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Dark Spots That Moves? What You See Might Not Be A Ghost, But Eye Floaters

eye floaters
Pictures: Heffington's, Medanta

Do you ever notice or see shapes? Dark or grey spots, spider web, or lines? It gets more severe as time passes. It’s called eye floaters.

Maybe when you were younger, you thought it was a ghost. We experienced this sensation sometimes, and it made us anxious. We didn’t know what it was because we thought it was dismissable.

eye floaters

Picture: All About Vision

What are eye floaters?

Eye floaters are spots in your vision. As mentioned before, they appear like black or grey dots, strings or cobwebs. They aren’t stagnant. And floaters seem to move when you try to observe them closely.

Causes of floaters are:

  • Age-related changes.
    • The jelly-like substance (vitreous) inside the eyes liquefies and contracts,
    • Clumps of collagen fibres will scatter and form within the vitreous. 
    • Therefore, this casts tiny shadows on your retina, named floaters.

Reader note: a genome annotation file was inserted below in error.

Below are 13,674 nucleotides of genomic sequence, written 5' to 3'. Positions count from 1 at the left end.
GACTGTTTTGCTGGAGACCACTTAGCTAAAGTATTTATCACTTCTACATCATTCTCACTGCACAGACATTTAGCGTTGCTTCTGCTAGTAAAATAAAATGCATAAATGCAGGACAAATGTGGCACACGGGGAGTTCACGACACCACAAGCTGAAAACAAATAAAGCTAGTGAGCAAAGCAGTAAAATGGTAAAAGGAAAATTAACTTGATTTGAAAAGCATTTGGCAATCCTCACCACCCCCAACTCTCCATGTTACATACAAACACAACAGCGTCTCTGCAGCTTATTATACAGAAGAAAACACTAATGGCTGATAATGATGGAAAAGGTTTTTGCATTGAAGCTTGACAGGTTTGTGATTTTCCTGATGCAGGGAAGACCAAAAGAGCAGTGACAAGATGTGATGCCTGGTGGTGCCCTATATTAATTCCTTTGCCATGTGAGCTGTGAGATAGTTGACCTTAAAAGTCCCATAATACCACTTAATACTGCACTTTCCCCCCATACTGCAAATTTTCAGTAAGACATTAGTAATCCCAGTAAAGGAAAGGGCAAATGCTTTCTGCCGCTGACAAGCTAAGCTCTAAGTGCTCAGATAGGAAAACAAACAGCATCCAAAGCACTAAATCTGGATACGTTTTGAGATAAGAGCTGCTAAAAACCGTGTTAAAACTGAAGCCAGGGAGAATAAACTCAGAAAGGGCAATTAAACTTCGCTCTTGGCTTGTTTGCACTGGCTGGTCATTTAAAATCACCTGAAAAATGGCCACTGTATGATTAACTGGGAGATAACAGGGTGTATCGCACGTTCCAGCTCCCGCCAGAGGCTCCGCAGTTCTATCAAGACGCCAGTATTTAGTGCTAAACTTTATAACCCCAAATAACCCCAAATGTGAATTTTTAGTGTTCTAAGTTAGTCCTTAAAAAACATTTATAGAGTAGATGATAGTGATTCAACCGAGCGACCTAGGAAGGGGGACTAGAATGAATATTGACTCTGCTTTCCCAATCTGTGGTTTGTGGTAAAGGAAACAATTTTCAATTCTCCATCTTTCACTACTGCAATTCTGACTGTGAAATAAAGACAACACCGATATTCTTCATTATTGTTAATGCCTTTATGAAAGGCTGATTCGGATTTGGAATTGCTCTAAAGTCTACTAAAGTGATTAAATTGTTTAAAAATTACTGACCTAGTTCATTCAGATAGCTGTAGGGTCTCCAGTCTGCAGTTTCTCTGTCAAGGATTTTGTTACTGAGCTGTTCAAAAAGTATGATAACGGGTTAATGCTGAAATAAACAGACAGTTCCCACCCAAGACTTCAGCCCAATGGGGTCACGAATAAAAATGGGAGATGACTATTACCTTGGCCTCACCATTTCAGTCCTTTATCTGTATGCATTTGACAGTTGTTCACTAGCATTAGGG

• Inflammation in the back of the eye.
  • Bleeding in the eye.
    • Some causes of bleeding in the vitreous include retinal tears and detachments, diabetes, high blood pressure (hypertension), blocked blood vessels, and injury.
    • Thus, the blood cells look like floaters. 
  • Torn retina.
  • Eye surgeries and medications.

Symptoms of eye floaters

  • Small shapes in your vision.
  • Spots that move when you move your eyes. However, it disappears when you try to look at them closely.
  • Noticeable spots when you look at a plain bright background.
  • Small shapes or strings appear and disappear.

Who are at risk?

  • Age over 50 years old
  • Nearsightedness
  • Eye injury
  • Eye inflammation
  • Complications from cataract surgery
  • Diabetes complication (diabetic retinopathy)
    • Damages the blood vessels of the retina.

It’s advisable to see a doctor when:

  • More eye floaters than usual
  • New floaters exist
  • Flashes of light in the same eye and the floaters
  • A grey curtain or blurry area blocks a part of your vision
  • Darkness on a side or sides of your vision (peripheral vision loss)

If you experience anything like this, book an appointment with a doctor. Prevention is better than cure. 

Source: Mayo Clinic

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